Technology is Make or Break for Global Mobility Specialists

Technology helps global mobility specialists deploy talents, but how does one use it? Let us count the ways by which Pwc has done it over the years. It also boils down to being cost efficient as possible. It’s what the firm calls future-proofing your mobility function and processes.

In 2010, Pwc began a five-year, $10 million of program of innovation to re-imagine how it works with clients and assignees. It launched a global organizer called myTaxes. The following year, it launched myTravel and TravelWatch to make companies’ mobility programs more automated. It also started a technology solution for gathering compensation and payroll tax reporting.

In 2013, it formed a strategic alliance with Microsoft.  In 2014, it processed calculation for share plans. And last year, it launched the convergence of many tools and capabilities to create a self-service technology platform that can handle the many aspects of talent mobility.  

Indeed, technology can help a company improve its mobility capabilities but it should primarily be an enabler, not the be-all and end-all solution. It should help find people, identify and address compliance matters, measure data and accrue vital information. Well-integrated tools and systems should work for even the most tech-challenged global mobility specialist.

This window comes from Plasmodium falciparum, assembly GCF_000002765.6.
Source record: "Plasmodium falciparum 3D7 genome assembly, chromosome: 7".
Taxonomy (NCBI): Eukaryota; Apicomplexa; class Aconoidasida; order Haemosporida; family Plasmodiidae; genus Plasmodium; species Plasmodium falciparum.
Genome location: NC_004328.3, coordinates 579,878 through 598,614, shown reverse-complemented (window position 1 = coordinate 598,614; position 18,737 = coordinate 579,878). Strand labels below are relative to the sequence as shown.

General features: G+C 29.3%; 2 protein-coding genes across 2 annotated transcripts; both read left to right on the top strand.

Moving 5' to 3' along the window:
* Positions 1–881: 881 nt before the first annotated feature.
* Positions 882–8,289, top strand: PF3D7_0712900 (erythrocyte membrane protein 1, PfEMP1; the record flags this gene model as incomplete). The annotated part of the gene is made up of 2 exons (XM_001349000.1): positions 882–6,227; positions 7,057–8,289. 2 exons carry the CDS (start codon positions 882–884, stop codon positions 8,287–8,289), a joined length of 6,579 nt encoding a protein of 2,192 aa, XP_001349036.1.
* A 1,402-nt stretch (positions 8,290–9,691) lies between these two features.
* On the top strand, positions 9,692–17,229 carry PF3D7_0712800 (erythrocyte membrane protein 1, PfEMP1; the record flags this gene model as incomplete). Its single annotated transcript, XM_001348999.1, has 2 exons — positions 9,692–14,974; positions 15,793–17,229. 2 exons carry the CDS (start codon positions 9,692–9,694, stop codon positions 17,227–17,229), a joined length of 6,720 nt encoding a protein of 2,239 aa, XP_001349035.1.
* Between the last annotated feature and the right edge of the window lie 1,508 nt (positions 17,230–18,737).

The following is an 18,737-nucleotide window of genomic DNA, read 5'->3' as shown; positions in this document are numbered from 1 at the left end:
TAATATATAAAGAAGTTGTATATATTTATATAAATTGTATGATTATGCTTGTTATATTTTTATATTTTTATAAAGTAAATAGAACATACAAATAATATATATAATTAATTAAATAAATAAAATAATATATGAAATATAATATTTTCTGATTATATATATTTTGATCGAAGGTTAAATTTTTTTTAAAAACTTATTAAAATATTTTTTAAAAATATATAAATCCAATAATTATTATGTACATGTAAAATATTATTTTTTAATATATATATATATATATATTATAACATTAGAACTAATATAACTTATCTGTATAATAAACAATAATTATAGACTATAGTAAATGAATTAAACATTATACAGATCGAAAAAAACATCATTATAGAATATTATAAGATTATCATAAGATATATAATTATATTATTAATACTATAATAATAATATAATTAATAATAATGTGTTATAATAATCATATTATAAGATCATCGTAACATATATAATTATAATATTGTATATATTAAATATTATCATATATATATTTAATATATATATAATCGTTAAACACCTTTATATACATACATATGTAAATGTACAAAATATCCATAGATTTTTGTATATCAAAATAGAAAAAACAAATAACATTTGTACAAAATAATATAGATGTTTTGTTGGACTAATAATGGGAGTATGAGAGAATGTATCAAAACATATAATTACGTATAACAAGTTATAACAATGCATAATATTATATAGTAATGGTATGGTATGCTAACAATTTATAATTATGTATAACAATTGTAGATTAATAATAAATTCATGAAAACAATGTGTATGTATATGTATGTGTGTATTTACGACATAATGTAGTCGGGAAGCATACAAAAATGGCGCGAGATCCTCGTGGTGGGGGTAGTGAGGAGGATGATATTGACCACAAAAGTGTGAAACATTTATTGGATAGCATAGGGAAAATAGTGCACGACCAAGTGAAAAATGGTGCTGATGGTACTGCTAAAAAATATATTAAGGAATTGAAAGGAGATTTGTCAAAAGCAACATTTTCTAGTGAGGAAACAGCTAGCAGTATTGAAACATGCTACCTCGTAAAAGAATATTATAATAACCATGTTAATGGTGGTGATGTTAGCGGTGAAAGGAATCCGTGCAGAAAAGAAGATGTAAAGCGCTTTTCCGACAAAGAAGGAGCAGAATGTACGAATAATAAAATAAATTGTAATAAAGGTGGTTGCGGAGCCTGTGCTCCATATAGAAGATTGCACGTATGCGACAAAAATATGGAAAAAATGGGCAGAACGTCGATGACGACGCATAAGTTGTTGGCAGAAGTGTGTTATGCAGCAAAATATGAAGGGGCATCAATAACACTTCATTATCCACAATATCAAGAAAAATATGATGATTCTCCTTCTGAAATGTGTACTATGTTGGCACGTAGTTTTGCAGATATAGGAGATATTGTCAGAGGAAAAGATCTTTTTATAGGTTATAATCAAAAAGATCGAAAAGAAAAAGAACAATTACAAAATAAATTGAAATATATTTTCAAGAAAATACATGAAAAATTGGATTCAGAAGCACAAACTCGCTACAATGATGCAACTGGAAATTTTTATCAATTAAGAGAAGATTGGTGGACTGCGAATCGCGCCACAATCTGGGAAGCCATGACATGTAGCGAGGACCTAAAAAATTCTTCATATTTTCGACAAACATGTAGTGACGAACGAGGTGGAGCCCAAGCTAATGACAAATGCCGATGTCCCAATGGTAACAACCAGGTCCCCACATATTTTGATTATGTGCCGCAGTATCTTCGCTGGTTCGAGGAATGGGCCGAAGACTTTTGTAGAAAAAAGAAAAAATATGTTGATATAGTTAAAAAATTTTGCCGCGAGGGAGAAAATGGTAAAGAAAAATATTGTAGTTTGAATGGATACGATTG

In terms of using technology to assess metrics, Deloitte has got it figured the following ways: quality (as measured by defects per million), costs, employee satisfaction, critical incidents, number of support calls, throughput times, and use of self-service tools.

Industry-standard systems and tools are clearly needed by more firms. Anchored on technological innovations, the global mobility industry can be more efficient than ever before.

For Pwc, for instance, short- and long-term assignees, frequent business travelers, intra-regional, and virtual assignees, all create a need for a secure, self-service technology platform that handles the many aspects of talent mobility with ease and confidence.

Beyond structures, though, how does one use technology to find talents? It’s as simple as picking up the phone. Lexington reported that 63% of its market still uses mobile phone followed by a laptop and other electronic devices. But when it comes to sealing the deal, one needs built-in technological solutions for global mobility specialists to round all the things he needs. It’s about speeding up the process at minimal costs–or another global mobility specialist could snatch up your talent. (DC)